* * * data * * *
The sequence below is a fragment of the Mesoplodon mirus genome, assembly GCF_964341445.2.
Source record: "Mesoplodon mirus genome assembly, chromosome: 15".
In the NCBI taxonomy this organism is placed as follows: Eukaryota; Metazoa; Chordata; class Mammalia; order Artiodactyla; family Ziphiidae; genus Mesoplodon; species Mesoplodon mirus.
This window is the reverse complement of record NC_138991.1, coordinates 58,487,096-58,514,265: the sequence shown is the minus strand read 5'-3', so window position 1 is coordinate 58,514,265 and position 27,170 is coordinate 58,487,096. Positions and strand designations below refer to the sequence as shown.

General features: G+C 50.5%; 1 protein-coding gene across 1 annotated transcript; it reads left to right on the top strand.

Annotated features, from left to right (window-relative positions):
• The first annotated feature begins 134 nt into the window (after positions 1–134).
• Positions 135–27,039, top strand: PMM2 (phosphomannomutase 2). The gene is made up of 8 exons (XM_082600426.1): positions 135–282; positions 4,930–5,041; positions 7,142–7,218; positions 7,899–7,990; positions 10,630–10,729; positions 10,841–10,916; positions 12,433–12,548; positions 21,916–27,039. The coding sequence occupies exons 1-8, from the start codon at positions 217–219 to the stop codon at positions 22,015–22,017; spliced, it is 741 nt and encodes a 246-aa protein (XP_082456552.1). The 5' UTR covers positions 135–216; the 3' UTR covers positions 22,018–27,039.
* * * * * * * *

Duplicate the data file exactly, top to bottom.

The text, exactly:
The sequence below is a fragment of the Mesoplodon mirus genome, assembly GCF_964341445.2.
Source record: "Mesoplodon mirus genome assembly, chromosome: 15".
In the NCBI taxonomy this organism is placed as follows: Eukaryota; Metazoa; Chordata; class Mammalia; order Artiodactyla; family Ziphiidae; genus Mesoplodon; species Mesoplodon mirus.
This window is the reverse complement of record NC_138991.1, coordinates 58,487,096-58,514,265: the sequence shown is the minus strand read 5'-3', so window position 1 is coordinate 58,514,265 and position 27,170 is coordinate 58,487,096. Positions and strand designations below refer to the sequence as shown.

General features: G+C 50.5%; 1 protein-coding gene across 1 annotated transcript; it reads left to right on the top strand.

Annotated features, from left to right (window-relative positions):
• The first annotated feature begins 134 nt into the window (after positions 1–134).
• Positions 135–27,039, top strand: PMM2 (phosphomannomutase 2). The gene is made up of 8 exons (XM_082600426.1): positions 135–282; positions 4,930–5,041; positions 7,142–7,218; positions 7,899–7,990; positions 10,630–10,729; positions 10,841–10,916; positions 12,433–12,548; positions 21,916–27,039. The coding sequence occupies exons 1-8, from the start codon at positions 217–219 to the stop codon at positions 22,015–22,017; spliced, it is 741 nt and encodes a 246-aa protein (XP_082456552.1). The 5' UTR covers positions 135–216; the 3' UTR covers positions 22,018–27,039.